Jobs are a lot like relationships. First, there’s the courting phase — how to present your best self to your potential interest through your resume and cover letter. Not making a total fool of yourself when they call for a preliminary phone interview and to schedule an in-person one. The butterflies before the interview — will they like me? What if I say something ridiculous? Wearing your best suit, stockings even if you hate them, checking your teeth in the mirror ten times for smeared lipstick even though you know there isn’t any and you’re just being paranoid. Trying to remember it’s also your opportunity to evaluate them and your potential for meshing going forward, not just them judging you.
The preliminary encounters go great and an offer is made. At first, everything is shiny and new. You’re still trying to figure out their personality quirks, how they do things, how to communicate with each other in a way that advances your mutual commitment to this relationship. If you’re lucky and have found a job you’re really passionate about, you wake up in the morning eager to go in because it seems like everything and anything is possible.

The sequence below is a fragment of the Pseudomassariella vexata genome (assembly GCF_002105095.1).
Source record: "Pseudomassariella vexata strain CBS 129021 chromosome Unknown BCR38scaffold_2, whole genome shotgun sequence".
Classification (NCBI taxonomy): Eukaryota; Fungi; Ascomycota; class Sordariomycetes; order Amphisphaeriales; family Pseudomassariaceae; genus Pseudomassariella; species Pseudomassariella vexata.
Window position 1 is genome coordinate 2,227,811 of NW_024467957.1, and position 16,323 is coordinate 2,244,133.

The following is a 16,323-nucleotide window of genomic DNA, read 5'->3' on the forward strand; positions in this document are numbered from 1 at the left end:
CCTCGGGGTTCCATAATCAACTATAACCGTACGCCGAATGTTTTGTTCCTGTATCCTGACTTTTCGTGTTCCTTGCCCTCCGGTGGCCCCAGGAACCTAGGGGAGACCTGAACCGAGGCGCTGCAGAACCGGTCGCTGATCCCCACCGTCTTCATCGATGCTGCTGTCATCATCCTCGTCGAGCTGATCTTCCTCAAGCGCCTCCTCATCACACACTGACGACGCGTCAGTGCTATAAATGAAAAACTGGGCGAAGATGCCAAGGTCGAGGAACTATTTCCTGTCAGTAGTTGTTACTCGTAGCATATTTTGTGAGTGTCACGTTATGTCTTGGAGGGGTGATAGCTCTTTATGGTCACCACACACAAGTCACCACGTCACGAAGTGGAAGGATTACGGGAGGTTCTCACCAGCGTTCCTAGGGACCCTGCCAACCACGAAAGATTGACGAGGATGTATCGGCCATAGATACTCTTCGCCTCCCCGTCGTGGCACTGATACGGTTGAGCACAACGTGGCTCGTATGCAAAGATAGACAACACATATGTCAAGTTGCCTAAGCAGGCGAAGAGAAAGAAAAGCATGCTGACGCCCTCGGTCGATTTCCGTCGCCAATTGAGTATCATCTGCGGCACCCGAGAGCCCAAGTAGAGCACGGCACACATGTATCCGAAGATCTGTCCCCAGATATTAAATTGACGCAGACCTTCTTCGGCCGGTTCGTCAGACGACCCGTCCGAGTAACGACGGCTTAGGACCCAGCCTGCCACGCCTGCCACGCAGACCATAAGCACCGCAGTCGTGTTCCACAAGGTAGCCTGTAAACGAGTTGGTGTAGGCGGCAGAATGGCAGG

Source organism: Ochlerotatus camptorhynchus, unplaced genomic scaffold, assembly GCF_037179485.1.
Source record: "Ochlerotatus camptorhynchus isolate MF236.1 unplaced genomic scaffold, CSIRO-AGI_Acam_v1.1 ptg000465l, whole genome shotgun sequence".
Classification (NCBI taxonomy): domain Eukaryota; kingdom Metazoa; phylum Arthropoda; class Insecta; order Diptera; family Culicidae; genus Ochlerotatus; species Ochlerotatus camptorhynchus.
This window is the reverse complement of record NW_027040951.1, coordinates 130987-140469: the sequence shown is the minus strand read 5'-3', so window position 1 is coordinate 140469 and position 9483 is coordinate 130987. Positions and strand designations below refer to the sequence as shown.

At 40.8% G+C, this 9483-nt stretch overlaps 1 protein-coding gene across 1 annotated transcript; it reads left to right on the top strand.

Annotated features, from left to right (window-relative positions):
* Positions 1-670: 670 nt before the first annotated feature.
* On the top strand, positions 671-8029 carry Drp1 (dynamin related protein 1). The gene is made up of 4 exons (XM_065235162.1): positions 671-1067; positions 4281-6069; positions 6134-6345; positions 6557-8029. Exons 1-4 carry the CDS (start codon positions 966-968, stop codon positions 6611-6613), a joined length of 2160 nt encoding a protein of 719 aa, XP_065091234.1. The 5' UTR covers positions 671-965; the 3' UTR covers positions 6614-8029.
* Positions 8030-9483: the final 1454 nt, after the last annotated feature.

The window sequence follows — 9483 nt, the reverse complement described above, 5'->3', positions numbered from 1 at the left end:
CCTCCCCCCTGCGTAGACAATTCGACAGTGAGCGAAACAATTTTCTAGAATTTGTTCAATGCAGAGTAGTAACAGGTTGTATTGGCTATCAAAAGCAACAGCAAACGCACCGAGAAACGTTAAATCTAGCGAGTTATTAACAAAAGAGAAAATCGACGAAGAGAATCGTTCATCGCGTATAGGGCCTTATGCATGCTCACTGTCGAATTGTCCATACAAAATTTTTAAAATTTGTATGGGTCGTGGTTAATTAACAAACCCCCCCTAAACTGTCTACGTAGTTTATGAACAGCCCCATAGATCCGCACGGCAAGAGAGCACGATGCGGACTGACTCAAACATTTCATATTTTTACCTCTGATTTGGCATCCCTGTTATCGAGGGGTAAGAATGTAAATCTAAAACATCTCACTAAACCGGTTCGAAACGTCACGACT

After awhile, you settle into a comfortable routine. For the most part, you know what to expect every day. You share the ups and downs of daily life and bond with coworkers. After spending nine to twelve hours a day with the same group of people, they become a part of your world to some extent or another — after all, you do see them more than your friends, family, and significant other. Months turn into years.
If you’re lucky, you and the job grow together. In our generation, where the average person will change jobs 8-10 times in their life (I’m kinda making that up from a vague recollection of statistics I heard once upon a time), you almost certainly know nothing lasts forever. Separation is almost inevitable. Maybe it’s entirely amicable, maybe it’s even mutual, maybe it’s shocking, maybe it’s bitter. Regardless, it will happen. Even if it’s of your own choosing, it isn’t entirely happy when it finally happens. Sure, there are moments of pure elation and giddiness as you embark upon the whole process again. But then there is a sense of loss for what the relationship once was — when you were both so happy.
There are moments when the prospect of the unknown future makes the past/present only visible through rose colored glasses — do you really want to make this leap? Are things really that bad? Is this new thing something you can love? How do you explain to your current employer that you just aren’t that into them anymore when everything about it — the professional camaraderie, the inside jokes, the slice of “outside” you see from your office window, the quiet calmness of the place when you’re the first one in or the last one out — has been such a huge part of your life for years? Breakups are never easy.